I’m heartened to see the emergence of the local farm. They seem to be moving into our communities at a steady pace, and I for one am grateful. Not only does this mean a continuous supply of fresh, locally grown produce at my fingertips, but local farms can provide invaluable education for kids and adults, alike. Recently, I blogged about a new local farm opening in my area, Dirty Dog Organics. I’m happy to say it’s going to be a regular stop for me!
And while my town is new to the local farm rage, I visited a commercial farm in South Florida that has been around and doing quite well. On my trip home from the Miami Book Fair, I stopped at Bedner’s, located in Boynton Beach, where I was fortunate enough to hitch a ride on a school field trip tractor ride. Literally.
Bedner’s is a farm fresh market with two locations; Boynton Beach and Delray Beach. The market is open to the public and backs up to the farm itself where visitors can ogle acres and acres of strawberry fields, corn, eggplant, peppers–and more!–lined by sugar cane. My first question when I saw the sugarcane was, “Is sugarcane a good companion plant for these others?”
Sure, I’m originally from Miami where I was used to delight in fresh sugar cane on a regular basis, but so far as my endeavors as a backyard gardener, I’m clueless. Luckily my tour guide, David, is an expert on all things Bedner’s informing me that the farm uses sugar cane as a wind break for their fields. Protection from the wind?
Now THAT I can understand. My own garden sits on several open acres in my backyard, and wind can definitely be a nuisance!
Bedner’s sells its homegrown produce on site, but they also offer U-Pick opportunities, season and supply permitting. As if that’s not enough fun for the kids, they host Pet Parties for the wee ones on weekends! Nothing better than a visit to the petting zoo after a tractor ride through the farm, right?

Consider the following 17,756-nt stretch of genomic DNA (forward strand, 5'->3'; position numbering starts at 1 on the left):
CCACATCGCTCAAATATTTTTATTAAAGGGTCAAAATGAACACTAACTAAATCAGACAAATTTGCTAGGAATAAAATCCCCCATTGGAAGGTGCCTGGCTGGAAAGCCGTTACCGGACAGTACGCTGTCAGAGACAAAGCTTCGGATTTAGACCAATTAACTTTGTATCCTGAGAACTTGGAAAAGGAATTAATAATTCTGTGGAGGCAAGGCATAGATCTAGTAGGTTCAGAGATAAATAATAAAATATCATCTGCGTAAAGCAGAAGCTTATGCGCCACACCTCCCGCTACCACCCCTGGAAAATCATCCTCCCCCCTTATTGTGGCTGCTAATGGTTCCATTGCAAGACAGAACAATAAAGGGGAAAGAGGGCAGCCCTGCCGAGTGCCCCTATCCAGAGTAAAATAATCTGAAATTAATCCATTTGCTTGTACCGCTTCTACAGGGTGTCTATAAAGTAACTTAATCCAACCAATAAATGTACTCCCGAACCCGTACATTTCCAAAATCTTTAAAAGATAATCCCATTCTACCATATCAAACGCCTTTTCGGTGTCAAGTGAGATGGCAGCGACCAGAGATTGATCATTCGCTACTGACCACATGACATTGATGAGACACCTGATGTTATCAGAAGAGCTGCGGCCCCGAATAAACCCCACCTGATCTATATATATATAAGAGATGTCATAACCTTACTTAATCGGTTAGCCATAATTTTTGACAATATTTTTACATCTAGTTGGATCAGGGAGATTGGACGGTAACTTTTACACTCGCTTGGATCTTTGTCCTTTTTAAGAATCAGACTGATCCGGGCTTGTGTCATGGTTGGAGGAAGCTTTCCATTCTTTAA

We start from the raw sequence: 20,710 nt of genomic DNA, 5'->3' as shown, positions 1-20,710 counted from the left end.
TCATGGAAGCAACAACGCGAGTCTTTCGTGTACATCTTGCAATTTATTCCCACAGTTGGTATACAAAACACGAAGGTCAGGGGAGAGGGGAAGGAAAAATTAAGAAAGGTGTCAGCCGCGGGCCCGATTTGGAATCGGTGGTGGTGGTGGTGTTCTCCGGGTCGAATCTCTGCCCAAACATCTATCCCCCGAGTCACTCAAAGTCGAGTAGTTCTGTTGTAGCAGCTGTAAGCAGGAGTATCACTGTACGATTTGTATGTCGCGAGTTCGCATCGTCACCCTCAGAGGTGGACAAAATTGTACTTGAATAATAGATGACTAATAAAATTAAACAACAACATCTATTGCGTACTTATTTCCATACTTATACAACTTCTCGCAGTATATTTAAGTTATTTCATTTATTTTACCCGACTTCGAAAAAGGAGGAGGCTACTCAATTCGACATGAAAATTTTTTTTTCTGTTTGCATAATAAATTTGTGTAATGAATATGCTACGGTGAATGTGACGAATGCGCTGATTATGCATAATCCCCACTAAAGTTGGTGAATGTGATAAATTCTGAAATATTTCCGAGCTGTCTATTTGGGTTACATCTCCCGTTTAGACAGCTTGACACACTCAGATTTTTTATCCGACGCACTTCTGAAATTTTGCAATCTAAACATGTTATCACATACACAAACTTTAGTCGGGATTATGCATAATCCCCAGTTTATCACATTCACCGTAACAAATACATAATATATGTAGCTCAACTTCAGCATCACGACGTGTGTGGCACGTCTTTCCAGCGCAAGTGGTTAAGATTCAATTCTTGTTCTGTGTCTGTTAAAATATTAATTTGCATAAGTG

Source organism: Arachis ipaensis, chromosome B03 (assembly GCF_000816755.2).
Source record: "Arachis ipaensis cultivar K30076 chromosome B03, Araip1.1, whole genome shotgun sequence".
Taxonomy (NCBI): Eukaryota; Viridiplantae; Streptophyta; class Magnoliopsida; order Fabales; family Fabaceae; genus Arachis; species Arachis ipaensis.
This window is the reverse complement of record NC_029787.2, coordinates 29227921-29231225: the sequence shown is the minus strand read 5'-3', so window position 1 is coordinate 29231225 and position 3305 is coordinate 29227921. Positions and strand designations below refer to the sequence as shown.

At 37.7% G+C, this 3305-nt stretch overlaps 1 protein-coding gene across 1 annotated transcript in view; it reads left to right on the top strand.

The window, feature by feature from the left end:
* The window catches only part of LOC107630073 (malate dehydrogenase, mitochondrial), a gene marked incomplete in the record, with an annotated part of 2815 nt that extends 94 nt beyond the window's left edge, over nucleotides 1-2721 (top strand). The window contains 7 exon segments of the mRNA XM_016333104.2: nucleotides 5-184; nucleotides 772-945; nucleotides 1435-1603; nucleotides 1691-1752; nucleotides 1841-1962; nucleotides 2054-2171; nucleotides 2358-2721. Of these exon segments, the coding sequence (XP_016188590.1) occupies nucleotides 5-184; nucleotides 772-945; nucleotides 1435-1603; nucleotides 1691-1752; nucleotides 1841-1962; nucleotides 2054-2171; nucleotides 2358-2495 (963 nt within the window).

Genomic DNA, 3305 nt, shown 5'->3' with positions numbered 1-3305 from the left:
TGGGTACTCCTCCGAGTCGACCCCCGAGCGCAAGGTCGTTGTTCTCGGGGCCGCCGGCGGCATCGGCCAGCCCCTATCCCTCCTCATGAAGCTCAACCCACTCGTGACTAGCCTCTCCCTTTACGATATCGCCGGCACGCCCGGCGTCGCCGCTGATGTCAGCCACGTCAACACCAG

Part of my tractor ride took me for a scenic tour through the natural Florida wetlands habitat which border the farm. Not only an important part of our ecological system in Florida, but beautiful to behold.
Guests will also get a glance of the bees that are responsible for pollinating Bedner’s lush fields of green, along with another quick lesson. Did you know that bees are highly territorial and will always return home to the Queen Bee after a hard day’s work? And did you know that if you remove their Queen while they’re away, they’ll hover until she returns, or die waiting.
Whoa. I didn’t know that about bees. I also didn’t realize that every silk strand on a corn cob represents one kernel of corn. Think of each strand as the “feeder” for each kernel. Wow. Who knew!?
Not me. But I think it’s very cool. In fact, I’m thinking about starting my own backyard beehive, though I must confess that I’m a bit intimidated by the thought. Aside from the general anxiety over bee stings, I really have no idea how to care for bees. Will they make honey? Will it be messy? Do they need a special dwelling?
Sounds like someone needs to do a little more research!
If you’re ever in the neighborhood, a stop at Bedner’s is well worth your time.